Carbon and soil affect Earth’s future. Here’s how.
Have you ever heard someone say, “There’s so much carbon outside today,” or “I’ve been inhaling too much carbon lately”?
Of course not. We can’t see carbon, and we might not even know it's in the air. Most of us likely also don’t know how it functions, though we might know it’s essential. You might be surprised to know that too much carbon in Earth’s atmosphere is linked to an increase in the planet’s temperature. Plants need a certain level of carbon to successfully absorb nutrients and photosynthesize. Because many plants rely on a steady climate function, the risk of too much carbon could potentially throw off the whole carbon cycle and be detrimental to the environment.
That’s where the research of Steven McBride comes into play.
McBride spent his master's at James Madison University studying the occurrence and antibiotic resistance of enterococci in turkey litter. McBride is eager to discover how the structure of microbial communities—more specifically, the microorganisms that inhabit it—affect the carbon cycle in certain ecosystems. In simpler terms, McBride wants to know how the presence of bacteria and viruses within decomposed leaf litter affect soil, and why some microbials produce more carbon than others. In an attempt to explore this, McBride has now dedicated his research to uncovering which bacteria are likely to produce varying levels of carbon and why.
McBride’s research is primarily focused on soil. To begin his experiments, McBride uses four separate jars that will each receive their own individual soil sample: three with a unique volatile organic compound (VOC) and one controlled substance with no additives. In his most recent lab study, the compounds McBride used were ethanol, methanol, and acetone.
"The cool thing about these volatile compounds is that they are these small, easy to eat compounds that don’t need water to go from one part of the soil to the other,” said McBride.
“They can diffuse through the air because they are volatile or easily evaporated. Then the bacteria or fungi can pick it up and eat it, so it’s an interesting source of food for these soil microbes that hasn’t been paid much attention to in the past.”
These VOC's stimulate activity in soil without the presence of water, which makes laboratory tests much simpler for McBride, as well as his peers who work with Michael Strickland, a soil biologist formerly at Virginia Tech but who is now at the University of Idaho. Their research is primarily focused on microbial communities and their effects on ecosystems.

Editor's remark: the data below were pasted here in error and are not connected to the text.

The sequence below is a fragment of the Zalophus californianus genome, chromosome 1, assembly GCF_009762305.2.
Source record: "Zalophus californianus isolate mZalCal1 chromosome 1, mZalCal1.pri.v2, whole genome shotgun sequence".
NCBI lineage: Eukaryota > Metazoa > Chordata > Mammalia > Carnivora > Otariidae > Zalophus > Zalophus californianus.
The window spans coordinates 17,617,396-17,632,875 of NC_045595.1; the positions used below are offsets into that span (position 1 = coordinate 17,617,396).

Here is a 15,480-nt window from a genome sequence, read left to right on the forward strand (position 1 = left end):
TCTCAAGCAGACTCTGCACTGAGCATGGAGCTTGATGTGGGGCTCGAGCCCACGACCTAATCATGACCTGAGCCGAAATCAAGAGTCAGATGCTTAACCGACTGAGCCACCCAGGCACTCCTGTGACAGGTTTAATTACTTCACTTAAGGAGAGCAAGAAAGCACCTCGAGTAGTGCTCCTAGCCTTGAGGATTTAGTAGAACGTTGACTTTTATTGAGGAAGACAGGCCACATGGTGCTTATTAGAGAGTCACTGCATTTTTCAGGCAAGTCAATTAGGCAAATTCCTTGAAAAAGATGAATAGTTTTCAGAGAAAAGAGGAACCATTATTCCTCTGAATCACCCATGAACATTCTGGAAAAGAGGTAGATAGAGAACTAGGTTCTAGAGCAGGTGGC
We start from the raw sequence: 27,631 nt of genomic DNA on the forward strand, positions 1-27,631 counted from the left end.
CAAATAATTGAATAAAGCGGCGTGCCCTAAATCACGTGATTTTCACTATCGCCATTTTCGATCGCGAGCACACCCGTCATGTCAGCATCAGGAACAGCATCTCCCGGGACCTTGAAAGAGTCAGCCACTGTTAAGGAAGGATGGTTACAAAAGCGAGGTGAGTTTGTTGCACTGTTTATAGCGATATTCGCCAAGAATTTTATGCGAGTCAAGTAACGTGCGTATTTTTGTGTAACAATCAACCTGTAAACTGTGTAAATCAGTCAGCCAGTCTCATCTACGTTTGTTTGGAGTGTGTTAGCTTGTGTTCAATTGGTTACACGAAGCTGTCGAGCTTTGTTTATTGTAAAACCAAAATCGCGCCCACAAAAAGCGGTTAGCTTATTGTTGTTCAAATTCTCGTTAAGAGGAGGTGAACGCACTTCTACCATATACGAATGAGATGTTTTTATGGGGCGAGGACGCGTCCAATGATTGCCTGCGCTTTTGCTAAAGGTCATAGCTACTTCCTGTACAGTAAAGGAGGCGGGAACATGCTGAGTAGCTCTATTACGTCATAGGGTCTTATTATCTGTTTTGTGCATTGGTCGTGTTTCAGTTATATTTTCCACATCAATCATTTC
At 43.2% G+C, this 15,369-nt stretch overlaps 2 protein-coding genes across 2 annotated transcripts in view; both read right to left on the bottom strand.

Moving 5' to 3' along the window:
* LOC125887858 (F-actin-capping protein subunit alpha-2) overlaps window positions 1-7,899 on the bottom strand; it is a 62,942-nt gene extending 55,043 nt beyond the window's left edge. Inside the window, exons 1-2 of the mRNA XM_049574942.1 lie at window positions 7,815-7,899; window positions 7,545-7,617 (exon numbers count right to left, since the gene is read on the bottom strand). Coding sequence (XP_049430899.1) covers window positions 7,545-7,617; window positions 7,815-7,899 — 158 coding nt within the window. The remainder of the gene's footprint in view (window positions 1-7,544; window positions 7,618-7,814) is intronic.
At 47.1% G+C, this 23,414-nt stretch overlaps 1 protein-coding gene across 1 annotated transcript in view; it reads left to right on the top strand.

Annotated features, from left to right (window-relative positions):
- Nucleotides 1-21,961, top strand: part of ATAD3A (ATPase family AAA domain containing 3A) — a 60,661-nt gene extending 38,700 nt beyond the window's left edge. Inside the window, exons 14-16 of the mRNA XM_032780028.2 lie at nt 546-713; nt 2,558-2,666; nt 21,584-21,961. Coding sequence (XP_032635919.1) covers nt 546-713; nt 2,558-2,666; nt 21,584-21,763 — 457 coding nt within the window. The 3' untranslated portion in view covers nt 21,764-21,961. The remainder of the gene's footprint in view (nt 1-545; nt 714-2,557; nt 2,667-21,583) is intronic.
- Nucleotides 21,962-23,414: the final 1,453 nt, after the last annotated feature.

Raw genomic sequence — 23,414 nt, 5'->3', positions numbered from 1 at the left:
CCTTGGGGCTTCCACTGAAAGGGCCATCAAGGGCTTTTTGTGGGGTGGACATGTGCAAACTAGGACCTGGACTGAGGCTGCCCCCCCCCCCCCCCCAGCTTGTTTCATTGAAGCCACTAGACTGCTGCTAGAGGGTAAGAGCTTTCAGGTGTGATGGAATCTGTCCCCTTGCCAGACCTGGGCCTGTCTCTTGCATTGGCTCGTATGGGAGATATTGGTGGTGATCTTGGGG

So what does McBride’s daily laboratory process entail?
McBride uses regulated temperatures to identify how the addition of independent compounds (ethanol, methanol, and acetone) in soil samples will affect the soil’s ability to respirate and produce carbon. After letting them incubate overnight in coffee mug sized jars, McBride uses a gas-extracting machine that will tell him how much CO2 has been released from the soil over that 24-hour period.
"So that’s the first thing: we measure the CO2, and that will tell us whether the soil is respiring more under the different treatments,” said McBride. “But that doesn’t give us a mechanism, it just tells us that there is a difference in respiration. It doesn’t tell us the ‘how’ or the ‘why.’”
McBride has some ideas about where the future of his research is heading, and how he can attack the problem.
Since beginning his research in the fall of 2015, McBride has uncovered that the interface of microbial communities and litter substrate can lead to higher rates of decomposition. Additionally, the inclusion of VOC’s undeniably increases soil respiration and the release of carbon. The study now aims to detect why this occurs, and where exactly carbon goes.
On a bigger scale, the study attempts to look at why certain ecosystems produce more carbon than others, and what steps can be done to prevent this harm from occurring.
"There’s a possibility that we can manipulate either the microbial community or add amendments to our agriculture fields that would suppress these pathogens that are increasing carbon release in the atmosphere,” suggests McBride. “It’s far-fetched, but I think we may have an inkling about how this done in the next 5 years or so.”
Article written by Matthew Crisafi while participating in ENGL 4824: Science Writing in Spring 2017 as part of a collaboration between Fralin and the Department of English at Virginia Tech.